For me it’s simple:

>> USA has declared that Russia and China are enemies because they are “recidivist”, meaning that they seek to challenge the hegemonic world order.

>> AZW Empire is now forcing every country to choose sides via trade war.

>> Turkey has just done so.*

* IMO it's possible to make a reasonable case that Erdogan’s sympathies have always been with the Assad must go! Coalition.

Posted by: Jackrabbit | Sep 13 2018 18:42 utc | 43

@40 cs

Again, where to begin?

I readily admit that I am the poorer cousin to the titans on this site, but even I can see the holes in your post...

For now, or until others chime in, I will deal only with this chestnut:

"No one has identified the shooters that led to the ousting of Yanukovych, but even if they were pro Maidan, no one has connected them to the US (CIA) or the Maidan leadership."

Really? Here you go, for your dining & dancing pleasure...

Maidan Icon Faces Arrest For Admitting Current Ukraine Officials "Led Snipers To Central Kiev"

Another False Flag Terror ADMISSION: Snipers In the Ukraine “Protests”

The Untold Story Of A Ukrainian Sniper Who Took Part In The Maidan Massacre

"Behind The Kiev Snipers It Was Somebody From The New Coalition" - A Stunning New Leak Released

Ukraine Furious After Italy's Salvini Calls 2014 Revolution "Fake" And "Foreign-Funded"

The only people who don't know the truth about the Ukraine "coup" are brain-dead, drug-addled Westerners

In your case, you're probably a Zionist troll & I will most likely get my wrists slapped for feeding you...

Posted by: xLemming | Sep 13 2018 19:02 utc | 44

@41: CS's stuff certainly reads like hasbarollocks. Full of the usual impudent flat denial of evident *and established* realities that we all know to expect from the liars and loonies who push the toxic poison of zionism. Krim forced to vote at Russian gunpoint indeed! What a hoot!

Posted by: Rhisiart Gwilym | Sep 13 2018 19:12 utc | 45

@39 My thoughts too. Without wishing to add to their problems it seemed to me like a gay couple enjoying an overseas jaunt which became somewhat disorganized due to the weather. Oh well maybe it will help the Russians lose their prediudices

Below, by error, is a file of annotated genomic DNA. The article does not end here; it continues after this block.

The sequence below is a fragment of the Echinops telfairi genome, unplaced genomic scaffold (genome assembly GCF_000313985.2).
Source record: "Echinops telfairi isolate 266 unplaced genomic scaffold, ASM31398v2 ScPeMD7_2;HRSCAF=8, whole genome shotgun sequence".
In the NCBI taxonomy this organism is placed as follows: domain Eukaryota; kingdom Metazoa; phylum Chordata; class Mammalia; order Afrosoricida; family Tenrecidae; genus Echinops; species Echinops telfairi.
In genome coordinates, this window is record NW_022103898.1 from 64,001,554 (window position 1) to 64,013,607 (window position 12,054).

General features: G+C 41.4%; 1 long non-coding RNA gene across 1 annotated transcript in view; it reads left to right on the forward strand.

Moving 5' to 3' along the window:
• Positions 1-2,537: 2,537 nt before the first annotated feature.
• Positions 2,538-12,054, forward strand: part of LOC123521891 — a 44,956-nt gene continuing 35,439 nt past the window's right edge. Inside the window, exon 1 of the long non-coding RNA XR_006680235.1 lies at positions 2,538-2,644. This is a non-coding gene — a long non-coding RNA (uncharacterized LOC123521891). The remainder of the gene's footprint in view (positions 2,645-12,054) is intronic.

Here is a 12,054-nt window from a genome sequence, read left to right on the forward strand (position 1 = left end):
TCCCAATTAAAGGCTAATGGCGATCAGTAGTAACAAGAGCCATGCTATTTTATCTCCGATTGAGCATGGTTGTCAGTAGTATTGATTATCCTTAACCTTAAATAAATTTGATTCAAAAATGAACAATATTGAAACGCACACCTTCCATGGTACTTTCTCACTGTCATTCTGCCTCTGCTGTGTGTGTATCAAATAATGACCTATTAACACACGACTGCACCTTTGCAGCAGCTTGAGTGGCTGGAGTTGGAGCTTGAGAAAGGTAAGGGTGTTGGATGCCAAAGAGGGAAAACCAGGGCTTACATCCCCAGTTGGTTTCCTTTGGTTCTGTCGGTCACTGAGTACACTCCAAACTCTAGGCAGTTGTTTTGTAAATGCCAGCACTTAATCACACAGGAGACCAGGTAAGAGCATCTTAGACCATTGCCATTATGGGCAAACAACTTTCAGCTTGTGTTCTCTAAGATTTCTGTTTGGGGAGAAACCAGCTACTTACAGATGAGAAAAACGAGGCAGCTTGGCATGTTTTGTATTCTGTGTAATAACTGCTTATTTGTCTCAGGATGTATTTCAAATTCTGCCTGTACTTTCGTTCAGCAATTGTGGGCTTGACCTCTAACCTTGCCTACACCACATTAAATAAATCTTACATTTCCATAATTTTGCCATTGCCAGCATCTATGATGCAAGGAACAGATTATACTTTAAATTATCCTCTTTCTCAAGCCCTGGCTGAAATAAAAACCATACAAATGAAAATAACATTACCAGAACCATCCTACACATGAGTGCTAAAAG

Posted by: Ike | Sep 13 2018 19:23 utc | 46

thanks b... and thanks for the posts from almost everyone else too... please ignore the cs dude.. it is bs from the get go and not worth the effort..

the erdogan question has been answered a few ways by posters here over the past months/years.. i know jackrabbit and myself see him as the slipperiest dude in the zone and have left an open question on his intentions.. it's especially tricky to try to play 2 of the worlds major powers here! i tend to see it like b here - quote from b - "The typical Russian reaction in such a situation is to hedge, to play for time and to hope that some other incident happens which then helps to turn the situation. Such an event may come sooner than expected." either way erdogan is in trouble as it can't resolve favourably for him or turkey..

looks like the false flag thing is on hold for another time..

Posted by: james | Sep 13 2018 19:35 utc | 47

ditto @39 carld's viewpoint as well..

Posted by: james | Sep 13 2018 19:35 utc | 48

IMO Russia has stopped operations because the betrayal by Erdogan was both unexpected and unanticipated.

The next battle is for India. IMO a bigger deal than NATO Turkey.

Will India abide by US sanctions on Iran? I've seen indications both ways.

What lessons will India draw from the stalemate in Syria?

Posted by: Jackrabbit | Sep 13 2018 19:58 utc | 49

what if the IRGC rains a few missiles on the Idlib Governorate? After all, the Iranians have
targeted some targets in Iraq recently.

They claim it shows the enemy that Iran means Bizness.

Posted by: CarlD | Sep 13 2018 20:06 utc | 50

Guerrero @1 "What battle in history compares to this Battle of Idlib?"